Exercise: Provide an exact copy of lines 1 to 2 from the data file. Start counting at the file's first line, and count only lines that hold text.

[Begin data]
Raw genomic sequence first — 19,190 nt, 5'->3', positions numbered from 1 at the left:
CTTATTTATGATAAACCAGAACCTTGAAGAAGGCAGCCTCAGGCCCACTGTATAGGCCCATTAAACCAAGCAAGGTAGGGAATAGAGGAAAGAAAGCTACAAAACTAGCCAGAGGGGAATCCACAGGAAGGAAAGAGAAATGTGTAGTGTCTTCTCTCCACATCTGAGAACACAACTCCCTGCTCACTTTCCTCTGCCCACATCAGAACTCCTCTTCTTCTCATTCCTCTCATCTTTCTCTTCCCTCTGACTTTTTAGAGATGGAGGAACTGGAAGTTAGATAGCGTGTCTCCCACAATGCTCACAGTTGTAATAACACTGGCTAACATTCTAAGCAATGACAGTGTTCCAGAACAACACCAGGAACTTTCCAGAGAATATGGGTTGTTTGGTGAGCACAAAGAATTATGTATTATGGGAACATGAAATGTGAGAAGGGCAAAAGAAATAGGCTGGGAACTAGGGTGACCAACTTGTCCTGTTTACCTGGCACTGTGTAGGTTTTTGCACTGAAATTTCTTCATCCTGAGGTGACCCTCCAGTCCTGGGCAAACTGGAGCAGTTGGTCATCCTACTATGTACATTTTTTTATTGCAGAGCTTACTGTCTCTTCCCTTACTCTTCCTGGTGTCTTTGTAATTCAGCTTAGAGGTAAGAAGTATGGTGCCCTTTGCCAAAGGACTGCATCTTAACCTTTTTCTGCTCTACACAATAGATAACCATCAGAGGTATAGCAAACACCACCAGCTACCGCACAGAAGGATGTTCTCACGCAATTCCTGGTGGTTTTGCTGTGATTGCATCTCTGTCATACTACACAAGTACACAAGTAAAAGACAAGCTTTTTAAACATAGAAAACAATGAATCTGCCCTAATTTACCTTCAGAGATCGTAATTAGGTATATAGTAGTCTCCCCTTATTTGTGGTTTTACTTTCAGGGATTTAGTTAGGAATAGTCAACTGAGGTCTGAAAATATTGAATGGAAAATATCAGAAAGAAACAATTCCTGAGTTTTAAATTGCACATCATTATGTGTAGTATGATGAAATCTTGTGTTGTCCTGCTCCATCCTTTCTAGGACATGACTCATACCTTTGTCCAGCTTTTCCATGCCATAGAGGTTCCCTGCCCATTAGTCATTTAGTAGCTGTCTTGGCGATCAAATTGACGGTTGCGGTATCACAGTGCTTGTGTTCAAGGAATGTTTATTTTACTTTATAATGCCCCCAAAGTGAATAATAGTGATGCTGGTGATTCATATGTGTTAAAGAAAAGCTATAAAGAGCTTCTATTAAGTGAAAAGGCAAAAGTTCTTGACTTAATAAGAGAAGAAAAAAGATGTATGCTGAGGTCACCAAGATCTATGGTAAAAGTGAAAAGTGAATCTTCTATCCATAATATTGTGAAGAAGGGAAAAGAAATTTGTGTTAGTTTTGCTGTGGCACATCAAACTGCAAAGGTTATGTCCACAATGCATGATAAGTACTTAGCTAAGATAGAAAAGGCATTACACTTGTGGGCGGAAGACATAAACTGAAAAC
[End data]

Raw genomic sequence first — 19,190 nt, 5'->3', positions numbered from 1 at the left:
CTTATTTATGATAAACCAGAACCTTGAAGAAGGCAGCCTCAGGCCCACTGTATAGGCCCATTAAACCAAGCAAGGTAGGGAATAGAGGAAAGAAAGCTACAAAACTAGCCAGAGGGGAATCCACAGGAAGGAAAGAGAAATGTGTAGTGTCTTCTCTCCACATCTGAGAACACAACTCCCTGCTCACTTTCCTCTGCCCACATCAGAACTCCTCTTCTTCTCATTCCTCTCATCTTTCTCTTCCCTCTGACTTTTTAGAGATGGAGGAACTGGAAGTTAGATAGCGTGTCTCCCACAATGCTCACAGTTGTAATAACACTGGCTAACATTCTAAGCAATGACAGTGTTCCAGAACAACACCAGGAACTTTCCAGAGAATATGGGTTGTTTGGTGAGCACAAAGAATTATGTATTATGGGAACATGAAATGTGAGAAGGGCAAAAGAAATAGGCTGGGAACTAGGGTGACCAACTTGTCCTGTTTACCTGGCACTGTGTAGGTTTTTGCACTGAAATTTCTTCATCCTGAGGTGACCCTCCAGTCCTGGGCAAACTGGAGCAGTTGGTCATCCTACTATGTACATTTTTTTATTGCAGAGCTTACTGTCTCTTCCCTTACTCTTCCTGGTGTCTTTGTAATTCAGCTTAGAGGTAAGAAGTATGGTGCCCTTTGCCAAAGGACTGCATCTTAACCTTTTTCTGCTCTACACAATAGATAACCATCAGAGGTATAGCAAACACCACCAGCTACCGCACAGAAGGATGTTCTCACGCAATTCCTGGTGGTTTTGCTGTGATTGCATCTCTGTCATACTACACAAGTACACAAGTAAAAGACAAGCTTTTTAAACATAGAAAACAATGAATCTGCCCTAATTTACCTTCAGAGATCGTAATTAGGTATATAGTAGTCTCCCCTTATTTGTGGTTTTACTTTCAGGGATTTAGTTAGGAATAGTCAACTGAGGTCTGAAAATATTGAATGGAAAATATCAGAAAGAAACAATTCCTGAGTTTTAAATTGCACATCATTATGTGTAGTATGATGAAATCTTGTGTTGTCCTGCTCCATCCTTTCTAGGACATGACTCATACCTTTGTCCAGCTTTTCCATGCCATAGAGGTTCCCTGCCCATTAGTCATTTAGTAGCTGTCTTGGCGATCAAATTGACGGTTGCGGTATCACAGTGCTTGTGTTCAAGGAATGTTTATTTTACTTTATAATGCCCCCAAAGTGAATAATAGTGATGCTGGTGATTCATATGTGTTAAAGAAAAGCTATAAAGAGCTTCTATTAAGTGAAAAGGCAAAAGTTCTTGACTTAATAAGAGAAGAAAAAAGATGTATGCTGAGGTCACCAAGATCTATGGTAAAAGTGAAAAGTGAATCTTCTATCCATAATATTGTGAAGAAGGGAAAAGAAATTTGTGTTAGTTTTGCTGTGGCACATCAAACTGCAAAGGTTATGTCCACAATGCATGATAAGTACTTAGCTAAGATAGAAAAGGCATTACACTTGTGGGCGGAAGACATAAACTGAAAAC